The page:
The Croatian assault brought a brief return of combat, but not a complete resumption of the all-out war that was seen in 1991. Liberation actions and operations continued throughout 1994, and each one of them helped create better conditions for the complete liberation of the entire Croatian territory. The first one of these was Operation Winter 94, followed by Operation Jump 1 and Operation Jump 2, and in order for the preconditions for the liberation of Knin to be created, There was actually a lull in Croatia for several months into early 1994 as the U.N. peacekeepers monitored the positions of Serb and Croat army forces. In March, Croatia and Serb rebels signed another cease-fire. The agreement was that both sides would withdraw their fighters away from a 600-mile confrontation line running down the middle of the country. The cease-fire would prove fleeting as the fighting in Bosnia once again tempted the Croatian army.
In late 1994, after Bosnian and Croatian Serb insurgents joined forces to launch an attack on the Muslim enclave of Bihac (located across the border from Serb-occupied Krajina), Croatia announced that it would enter the Bosnian conflict to support the Muslims. Croatia's pledge to intercede in Bosnia was not unexpected, given an early 1994 deal in which the Bosnian government and the Croatians agreed to combined efforts to fight the ethnic Serbs. Croatia had an added incentive because of Bihac's proximity to Zagreb, the Croatian capital, which Croatian did not want to see Serbs near.
At first the 1994 Serb attack on Bihac produced only skirmishes between Croatian army forces and rebel Serb forces in nearby Krajina, as the Serbs tried to cling to their gains from 1991. Having spent an estimated $1 billion to upgrade its military the since 1991, Croatia began to gain the upper hand by mid-1995, with the assistance of retired army officers and non-commissioned officers working for the U.S. defense contractor, Military Professional Resources Incorporated (MPRI).
The privatized military assistance provided to Croatia was an example of foreign policy by default. In October 1994, the Pentagon contracted with Military Professional Resources, Inc (MPRI) to train the Croatian military. The US State Department issued a license to MPRI and approved its contract in 1995. At this time, Croatia had been independent for only three years, during which time it had been engaged non-stop in a civil/cross-border war within the former Yugoslavia. With training and consultation from MPRI, the previously incompetent Croatian army was quiekcly transformed into a modern fighting force which surprised foes and observers alike with quick choreographed movements of combined artillery, armor, and infantry.
Croatia launched several offensives in 1995, re-capturing a 200-square-mile area of Krajina from the Serbs in May.In the early morning hours of 01 May 1995, special police units and government troops initiated "Operation Flash," an attack to liberate occupied Western Slavonia. Announced as a "limited police action" to gain control of the Zagreb-Lipovac highway, government forces gained effective control of most of the area within one day and a ceasefire was reached on the afternoon of 03 May. HV troops restricted the movement of UNCRO forces and surrounded most UN bases, including a Jordanian base along the highway and a Nepalese base at Pustara. Although tensions had been building for many weeks, the direct pretext for the attack was the murder of three Croats.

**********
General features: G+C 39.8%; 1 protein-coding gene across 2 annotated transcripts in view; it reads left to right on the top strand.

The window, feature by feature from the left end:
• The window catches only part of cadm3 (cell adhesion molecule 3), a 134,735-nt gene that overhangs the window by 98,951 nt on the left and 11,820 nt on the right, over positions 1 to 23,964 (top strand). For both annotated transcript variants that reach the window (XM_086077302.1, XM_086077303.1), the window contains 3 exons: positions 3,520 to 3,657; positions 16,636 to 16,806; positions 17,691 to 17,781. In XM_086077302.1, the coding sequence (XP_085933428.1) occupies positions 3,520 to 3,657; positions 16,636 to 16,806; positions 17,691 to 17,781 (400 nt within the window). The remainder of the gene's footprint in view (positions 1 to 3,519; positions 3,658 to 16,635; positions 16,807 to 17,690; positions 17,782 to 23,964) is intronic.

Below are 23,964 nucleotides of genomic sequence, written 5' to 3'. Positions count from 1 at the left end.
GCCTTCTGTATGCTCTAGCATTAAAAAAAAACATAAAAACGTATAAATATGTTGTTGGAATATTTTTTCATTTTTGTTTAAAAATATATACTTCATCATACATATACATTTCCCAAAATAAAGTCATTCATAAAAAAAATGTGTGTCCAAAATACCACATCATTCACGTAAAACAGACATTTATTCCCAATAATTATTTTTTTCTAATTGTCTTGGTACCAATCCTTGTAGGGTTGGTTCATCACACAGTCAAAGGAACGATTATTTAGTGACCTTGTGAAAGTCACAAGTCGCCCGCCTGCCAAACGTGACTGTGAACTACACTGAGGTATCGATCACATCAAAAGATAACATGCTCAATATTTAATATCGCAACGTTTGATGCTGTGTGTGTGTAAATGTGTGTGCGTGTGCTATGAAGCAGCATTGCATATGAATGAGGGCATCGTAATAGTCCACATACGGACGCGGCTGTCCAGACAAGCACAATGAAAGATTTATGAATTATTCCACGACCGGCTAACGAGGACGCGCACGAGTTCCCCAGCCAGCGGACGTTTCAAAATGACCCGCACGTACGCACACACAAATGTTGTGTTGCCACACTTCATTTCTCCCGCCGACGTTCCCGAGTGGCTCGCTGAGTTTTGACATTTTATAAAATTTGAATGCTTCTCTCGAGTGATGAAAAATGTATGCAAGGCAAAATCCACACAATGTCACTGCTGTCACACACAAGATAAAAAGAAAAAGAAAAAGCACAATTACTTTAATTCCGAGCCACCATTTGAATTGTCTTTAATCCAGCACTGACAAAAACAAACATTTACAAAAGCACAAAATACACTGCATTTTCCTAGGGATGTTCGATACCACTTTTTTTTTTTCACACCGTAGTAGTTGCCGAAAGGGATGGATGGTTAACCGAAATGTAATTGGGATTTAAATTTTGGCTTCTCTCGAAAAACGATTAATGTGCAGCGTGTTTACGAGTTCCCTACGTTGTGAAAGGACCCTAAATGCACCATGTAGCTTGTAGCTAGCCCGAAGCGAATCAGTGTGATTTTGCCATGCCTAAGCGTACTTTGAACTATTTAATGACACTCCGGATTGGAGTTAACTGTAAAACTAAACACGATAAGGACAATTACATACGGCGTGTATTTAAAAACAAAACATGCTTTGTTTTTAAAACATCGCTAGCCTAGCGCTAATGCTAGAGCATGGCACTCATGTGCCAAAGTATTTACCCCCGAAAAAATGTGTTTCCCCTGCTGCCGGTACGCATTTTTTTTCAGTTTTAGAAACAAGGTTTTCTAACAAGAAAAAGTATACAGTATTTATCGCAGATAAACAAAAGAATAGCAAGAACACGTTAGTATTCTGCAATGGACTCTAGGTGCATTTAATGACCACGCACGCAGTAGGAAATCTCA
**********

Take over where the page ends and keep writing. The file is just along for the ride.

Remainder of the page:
The rebel Serb forces reacted by shelling several cities, including Zagreb, Dubrovnik, Karlovac, Kutina, Nova Gradiska, Novska, Pakrac, Osijek, Sisak, and Zupanja. Zagreb was shelled on two separate occasions with Orkan anti-personnel cluster bombs. Among the sites hit were a children's hospital and the national theater. "RSK President" Milan Martic publicly announced that he had personally issued the order for the capital to be shelled. Days later, he threatened again to "flatten the city" and kill "one hundred thousand people." [In October 1995, Martic was indicted with two other "RSK officials" by the International Criminal Tribunal for the former Yugoslavia (ICTY) for this incident.
Over seven thousand refugees fled in front of advancing HV troops over the only bridge across the Sava river to Serb-held Bosnia. Government forces left this road open to allow the inhabitants to evacuate. A pocket of Serbs unable to leave the northern part of the sector was surrounded by HV forces and surrendered.
In July 1995, the Croats sent several thousand troops some 50 miles into Bosnia, a maneuver that cut off a key Serb supply route to Krajina. Throughout the long, wrenching saga of Yugoslavia's breakup, the leap from simple recognition that no side is without blame to the policy-stultifying conclusion of virtual moral equivalence has been made far too often and too quickly. Croatian forces in Bosnia did not engaged in ethnic cleansing -- either as a matter of policy directed by senior leaders or as a widespread practice on the ground. This is not to say that in isolated instances in B-H Muslims and Serbs have not fled in the face of Croatian arms. Certain Croatian elements, notably Hos, did engage in isolated crimes as heinous as some of those routinely committed by Bosnian Serb forces. But there is no evidence of Croatian forces engaging in ethnic cleansing as that term is now usefully applied to the conclusively-documented Bosnian Serb practice of: bombarding a village from afar, entering it in a showy display of military force, immediately committing such terrorizing public atrocities as slitting a dozen or so persons' throats on their doorstep and raping a young girl or two in front of their families and other townsfolk in the public square, then transporting the men and boys to torture and death camps and the women and girls to Serbian military brothels.